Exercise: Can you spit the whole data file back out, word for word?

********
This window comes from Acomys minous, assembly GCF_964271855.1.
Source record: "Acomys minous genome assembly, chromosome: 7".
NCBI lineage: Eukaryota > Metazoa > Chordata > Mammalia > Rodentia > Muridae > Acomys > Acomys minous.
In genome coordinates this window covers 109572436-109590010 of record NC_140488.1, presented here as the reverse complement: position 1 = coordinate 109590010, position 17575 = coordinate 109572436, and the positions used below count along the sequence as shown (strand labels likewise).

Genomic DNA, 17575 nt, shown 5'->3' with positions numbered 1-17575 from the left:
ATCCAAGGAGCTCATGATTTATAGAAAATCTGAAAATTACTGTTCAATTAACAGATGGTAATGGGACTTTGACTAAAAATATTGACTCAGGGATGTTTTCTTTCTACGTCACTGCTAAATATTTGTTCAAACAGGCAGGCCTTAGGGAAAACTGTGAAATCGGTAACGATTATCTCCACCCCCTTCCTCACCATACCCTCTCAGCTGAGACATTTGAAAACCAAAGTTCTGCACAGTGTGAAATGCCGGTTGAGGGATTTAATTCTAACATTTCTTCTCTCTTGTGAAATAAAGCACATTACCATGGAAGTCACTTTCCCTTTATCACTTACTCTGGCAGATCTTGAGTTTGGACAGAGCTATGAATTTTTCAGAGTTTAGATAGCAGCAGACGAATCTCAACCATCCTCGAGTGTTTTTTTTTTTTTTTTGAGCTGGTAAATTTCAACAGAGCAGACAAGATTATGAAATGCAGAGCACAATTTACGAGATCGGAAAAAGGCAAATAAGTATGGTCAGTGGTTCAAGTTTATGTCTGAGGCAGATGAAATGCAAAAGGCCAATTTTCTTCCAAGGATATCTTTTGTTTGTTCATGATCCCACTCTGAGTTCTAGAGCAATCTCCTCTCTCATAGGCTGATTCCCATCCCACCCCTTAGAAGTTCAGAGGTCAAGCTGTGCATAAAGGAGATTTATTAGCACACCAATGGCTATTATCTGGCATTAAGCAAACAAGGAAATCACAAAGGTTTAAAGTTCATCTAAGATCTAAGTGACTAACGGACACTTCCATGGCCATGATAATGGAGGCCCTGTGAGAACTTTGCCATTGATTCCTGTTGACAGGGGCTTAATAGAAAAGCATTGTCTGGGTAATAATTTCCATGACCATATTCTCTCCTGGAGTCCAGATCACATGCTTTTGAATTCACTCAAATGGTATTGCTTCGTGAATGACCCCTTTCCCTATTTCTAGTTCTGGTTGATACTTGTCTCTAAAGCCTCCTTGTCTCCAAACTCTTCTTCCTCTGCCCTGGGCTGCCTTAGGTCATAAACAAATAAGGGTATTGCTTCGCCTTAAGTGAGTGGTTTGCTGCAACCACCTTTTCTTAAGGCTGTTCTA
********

This window comes from Acomys minous, assembly GCF_964271855.1.
Source record: "Acomys minous genome assembly, chromosome: 7".
NCBI lineage: Eukaryota > Metazoa > Chordata > Mammalia > Rodentia > Muridae > Acomys > Acomys minous.
In genome coordinates this window covers 109572436-109590010 of record NC_140488.1, presented here as the reverse complement: position 1 = coordinate 109590010, position 17575 = coordinate 109572436, and the positions used below count along the sequence as shown (strand labels likewise).

Genomic DNA, 17575 nt, shown 5'->3' with positions numbered 1-17575 from the left:
ATCCAAGGAGCTCATGATTTATAGAAAATCTGAAAATTACTGTTCAATTAACAGATGGTAATGGGACTTTGACTAAAAATATTGACTCAGGGATGTTTTCTTTCTACGTCACTGCTAAATATTTGTTCAAACAGGCAGGCCTTAGGGAAAACTGTGAAATCGGTAACGATTATCTCCACCCCCTTCCTCACCATACCCTCTCAGCTGAGACATTTGAAAACCAAAGTTCTGCACAGTGTGAAATGCCGGTTGAGGGATTTAATTCTAACATTTCTTCTCTCTTGTGAAATAAAGCACATTACCATGGAAGTCACTTTCCCTTTATCACTTACTCTGGCAGATCTTGAGTTTGGACAGAGCTATGAATTTTTCAGAGTTTAGATAGCAGCAGACGAATCTCAACCATCCTCGAGTGTTTTTTTTTTTTTTTTGAGCTGGTAAATTTCAACAGAGCAGACAAGATTATGAAATGCAGAGCACAATTTACGAGATCGGAAAAAGGCAAATAAGTATGGTCAGTGGTTCAAGTTTATGTCTGAGGCAGATGAAATGCAAAAGGCCAATTTTCTTCCAAGGATATCTTTTGTTTGTTCATGATCCCACTCTGAGTTCTAGAGCAATCTCCTCTCTCATAGGCTGATTCCCATCCCACCCCTTAGAAGTTCAGAGGTCAAGCTGTGCATAAAGGAGATTTATTAGCACACCAATGGCTATTATCTGGCATTAAGCAAACAAGGAAATCACAAAGGTTTAAAGTTCATCTAAGATCTAAGTGACTAACGGACACTTCCATGGCCATGATAATGGAGGCCCTGTGAGAACTTTGCCATTGATTCCTGTTGACAGGGGCTTAATAGAAAAGCATTGTCTGGGTAATAATTTCCATGACCATATTCTCTCCTGGAGTCCAGATCACATGCTTTTGAATTCACTCAAATGGTATTGCTTCGTGAATGACCCCTTTCCCTATTTCTAGTTCTGGTTGATACTTGTCTCTAAAGCCTCCTTGTCTCCAAACTCTTCTTCCTCTGCCCTGGGCTGCCTTAGGTCATAAACAAATAAGGGTATTGCTTCGCCTTAAGTGAGTGGTTTGCTGCAACCACCTTTTCTTAAGGCTGTTCTA